Electoral Integrity in Central Europe: an Insight Into the Electoral Rules and Reality
This dissertation addresses the topic of electoral integrity in three Central European countries, namely Czech Republic, Slovakia, and Hungary in a period from 1998 to the 2014 parliamentary elections. The main goal of the dissertation is to provide a complex analysis of electoral integrity and its evolution in the countries considered to be consolidated democracies after the democratic transition. The secondary goal is a validation of some other available datasets providing data on the quality of elections. The study focuses on the quality of elections, their problems, differences between the quality of elections on the level of the rules and in practice, longitudinal differences, differences in quality of elections between the countries, and finally differences of the findings from other measurements of the phenomenon. The analysis is based on Sarah Birch’s ‘policy accountability’ model of democracy. Observations are made separately on the level of electoral rules (meta-game) and electoral practice (game). A wide spectrum of various data sources is systematically utilized to describe the quality of elections, as complex as possible. The data are processed by qualitative content analysis, and by bivariate statistics in the validation part. Results present a high quality of elections and their positive evolution in cases of the Czech Republic and Slovakia. The Hungarian elections evinced a relatively high, stable quality until 2010. Nevertheless, we can observe in a given period the relatively standard, in democratic regimes, common issues of both lower and higher significance, but also cases of quite serious problems which are unexpected in democracy. The study further reveals quite essential association between the quality of electoral framework and behaviour of electoral actors in practice. While a high quality of electoral rules is connected with an even higher quality of elections in practice, a low quality of legal framework is reflected in an even lower quality of elections in practice, as the Hungarian 2014 election illustrates. The findings in this dissertation indicate adequate external validity which further supports relevancy of other available quantitative datasets dealing with the quality of elections.
This text focuses on the integrity of elections to the lower chamber of the Parliament of the Czech Republic between 1998 and 2013. Its descriptive nature allows the following two main questions to be answered: What are the problems associated with Czech parliamentary elections? Can we identify any trend in the quality of these elections? The analysis employs a framework based on a “policy accountability” model of democracy previously used by Sarah Birch (2011). The analysis is based on various kinds of sources, mainly international observers’reports, laws, secondary analyses, and local news. The overall assessment of the quality of the analyzed elections is quite positive: Between 1998 and 2006 the quality of elections improved, and while it slightly deteriorated in 2010, it quickly returned back to the 2006 levels. The ability to provide equal information and the effective adjudication of disputes are identified as the most problematic aspects. Other parts of the electoral process are well-managed, with only negligible problems on the levels of electoral rules and electoral practice. The overall results differ little from the outcomes of available quantitative studies; however, they offer a deeper insight into the actual realization of demoratic electoral standards.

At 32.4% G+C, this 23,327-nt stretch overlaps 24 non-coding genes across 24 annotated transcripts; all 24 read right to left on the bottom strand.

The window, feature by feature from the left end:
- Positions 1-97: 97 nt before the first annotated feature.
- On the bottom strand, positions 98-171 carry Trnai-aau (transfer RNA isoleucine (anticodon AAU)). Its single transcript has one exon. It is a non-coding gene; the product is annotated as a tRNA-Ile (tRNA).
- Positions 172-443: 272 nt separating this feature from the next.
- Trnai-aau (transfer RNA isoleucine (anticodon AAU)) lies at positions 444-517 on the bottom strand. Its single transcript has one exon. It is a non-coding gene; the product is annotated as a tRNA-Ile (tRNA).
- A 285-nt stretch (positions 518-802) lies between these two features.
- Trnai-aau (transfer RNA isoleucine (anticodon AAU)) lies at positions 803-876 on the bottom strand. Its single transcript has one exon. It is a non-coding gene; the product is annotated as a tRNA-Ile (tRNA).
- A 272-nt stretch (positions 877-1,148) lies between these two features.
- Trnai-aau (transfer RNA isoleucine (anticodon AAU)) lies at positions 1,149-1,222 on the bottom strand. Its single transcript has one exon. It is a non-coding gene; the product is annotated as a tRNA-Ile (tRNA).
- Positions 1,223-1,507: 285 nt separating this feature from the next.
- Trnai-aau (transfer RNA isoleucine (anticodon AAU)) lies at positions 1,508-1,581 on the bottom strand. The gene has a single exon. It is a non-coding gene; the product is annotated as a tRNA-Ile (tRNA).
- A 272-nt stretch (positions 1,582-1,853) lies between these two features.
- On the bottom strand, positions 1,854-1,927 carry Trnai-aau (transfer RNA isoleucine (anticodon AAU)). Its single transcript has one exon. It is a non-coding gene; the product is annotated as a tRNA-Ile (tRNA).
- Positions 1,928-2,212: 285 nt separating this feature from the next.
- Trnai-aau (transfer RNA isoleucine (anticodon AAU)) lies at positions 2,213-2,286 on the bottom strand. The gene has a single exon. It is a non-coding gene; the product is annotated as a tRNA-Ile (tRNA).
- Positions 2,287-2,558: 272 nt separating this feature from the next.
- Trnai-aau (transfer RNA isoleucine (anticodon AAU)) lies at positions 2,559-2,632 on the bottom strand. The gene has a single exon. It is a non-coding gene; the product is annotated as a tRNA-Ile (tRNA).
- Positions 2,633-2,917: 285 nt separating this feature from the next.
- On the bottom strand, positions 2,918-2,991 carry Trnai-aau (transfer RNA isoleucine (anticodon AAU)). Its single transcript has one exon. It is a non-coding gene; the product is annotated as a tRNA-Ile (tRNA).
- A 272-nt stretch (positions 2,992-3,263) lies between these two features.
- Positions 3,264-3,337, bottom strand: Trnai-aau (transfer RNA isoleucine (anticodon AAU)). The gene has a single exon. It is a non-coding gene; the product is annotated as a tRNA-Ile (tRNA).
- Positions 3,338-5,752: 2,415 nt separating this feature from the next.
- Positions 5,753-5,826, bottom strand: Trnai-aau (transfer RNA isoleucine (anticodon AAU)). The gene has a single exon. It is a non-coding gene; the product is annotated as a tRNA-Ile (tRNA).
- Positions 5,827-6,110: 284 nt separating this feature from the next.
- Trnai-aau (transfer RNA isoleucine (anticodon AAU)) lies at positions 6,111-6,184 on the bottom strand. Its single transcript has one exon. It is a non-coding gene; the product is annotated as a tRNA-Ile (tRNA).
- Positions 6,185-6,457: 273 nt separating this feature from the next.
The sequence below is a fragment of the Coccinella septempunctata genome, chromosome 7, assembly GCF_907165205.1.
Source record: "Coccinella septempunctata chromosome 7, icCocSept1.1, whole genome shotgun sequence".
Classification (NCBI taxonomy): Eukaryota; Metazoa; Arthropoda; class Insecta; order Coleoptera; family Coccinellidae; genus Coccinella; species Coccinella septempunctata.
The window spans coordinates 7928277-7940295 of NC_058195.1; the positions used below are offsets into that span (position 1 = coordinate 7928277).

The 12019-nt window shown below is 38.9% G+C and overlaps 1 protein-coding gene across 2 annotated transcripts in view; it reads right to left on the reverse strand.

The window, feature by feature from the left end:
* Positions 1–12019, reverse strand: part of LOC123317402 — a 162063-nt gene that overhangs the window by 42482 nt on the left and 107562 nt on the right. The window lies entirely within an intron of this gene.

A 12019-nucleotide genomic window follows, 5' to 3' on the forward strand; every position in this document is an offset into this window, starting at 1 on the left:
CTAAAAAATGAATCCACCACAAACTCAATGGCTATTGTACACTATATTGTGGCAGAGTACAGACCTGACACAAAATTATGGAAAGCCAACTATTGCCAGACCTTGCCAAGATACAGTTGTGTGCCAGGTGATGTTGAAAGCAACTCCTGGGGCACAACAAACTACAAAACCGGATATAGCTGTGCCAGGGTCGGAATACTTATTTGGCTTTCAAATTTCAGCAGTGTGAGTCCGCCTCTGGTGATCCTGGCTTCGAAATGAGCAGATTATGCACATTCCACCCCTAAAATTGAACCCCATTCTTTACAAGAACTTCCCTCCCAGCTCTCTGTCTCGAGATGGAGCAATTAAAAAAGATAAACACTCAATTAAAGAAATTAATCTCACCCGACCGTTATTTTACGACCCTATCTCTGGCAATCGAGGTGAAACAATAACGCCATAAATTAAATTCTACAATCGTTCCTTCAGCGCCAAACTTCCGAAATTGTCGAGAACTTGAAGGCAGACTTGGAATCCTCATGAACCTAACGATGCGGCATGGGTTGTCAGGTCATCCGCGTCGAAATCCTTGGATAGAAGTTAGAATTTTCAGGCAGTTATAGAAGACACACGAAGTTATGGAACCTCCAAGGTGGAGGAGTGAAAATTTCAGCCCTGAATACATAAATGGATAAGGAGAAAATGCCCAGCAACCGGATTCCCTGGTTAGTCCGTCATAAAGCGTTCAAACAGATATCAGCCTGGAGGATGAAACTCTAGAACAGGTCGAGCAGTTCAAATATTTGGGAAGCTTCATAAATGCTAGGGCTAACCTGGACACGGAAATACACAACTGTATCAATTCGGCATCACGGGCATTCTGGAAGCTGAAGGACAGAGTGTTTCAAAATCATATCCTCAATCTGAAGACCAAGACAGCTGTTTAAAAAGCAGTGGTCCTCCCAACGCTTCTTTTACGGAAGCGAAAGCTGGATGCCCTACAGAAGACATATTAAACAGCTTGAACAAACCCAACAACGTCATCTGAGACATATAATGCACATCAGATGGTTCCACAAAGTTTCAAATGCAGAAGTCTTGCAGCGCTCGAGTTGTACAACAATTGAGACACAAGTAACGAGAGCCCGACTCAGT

The goal of this study is to examine the behaviour of electoral stakeholders that has influenced the quality of parliamentary elections in the Czech Republic since the 1998 elections. The text attempts to answer these questions: ‘What kinds of strategies do political actors use in electoral processes that decrease the quality of elections?’ ‘Do these tactics vary over time?’ ‘Are they efficient?’ ‘Who are the actors?’ The Czech Republic, as a newly established democracy, features comparably very high electoral integrity, while neighbouring countries experience (from time to time) electoral problems. This work aims to describe the behaviour of electoral stakeholders in order to understand whether they behave in a manner which maintains a high level of electoral integrity. The framework for analysis is constructed on the background of Andreas Schedler’s work (2002; 2013) with respect to influencing the level of institutional rules or the game within those rules. The analysis consists of different kinds of data sources. Among these, election observation mission reports, parties’ strategic documents (party manifestos), secondary analyses (providing the explanation of behaviour), and news (offering information about behaviour on a daily basis) are most important. The results will provide a description of primary electoral stakeholder behaviour, which then allows us to better understand how they affect electoral integrity.
People in some countries are allowed to have more than one citizenship. This allows them to vote in elections in more countries. My immediate reaction to this is that it increases inclusivity which is good. However, even more I think about this from let's say "global citizen's" perspective this seems to me somehow unfair in the sense of unequal vote (some people can influence the politics in more countries than others). I think it's pretty tricky question because it has as pros as cons for integrity of elections. What is your idea about this?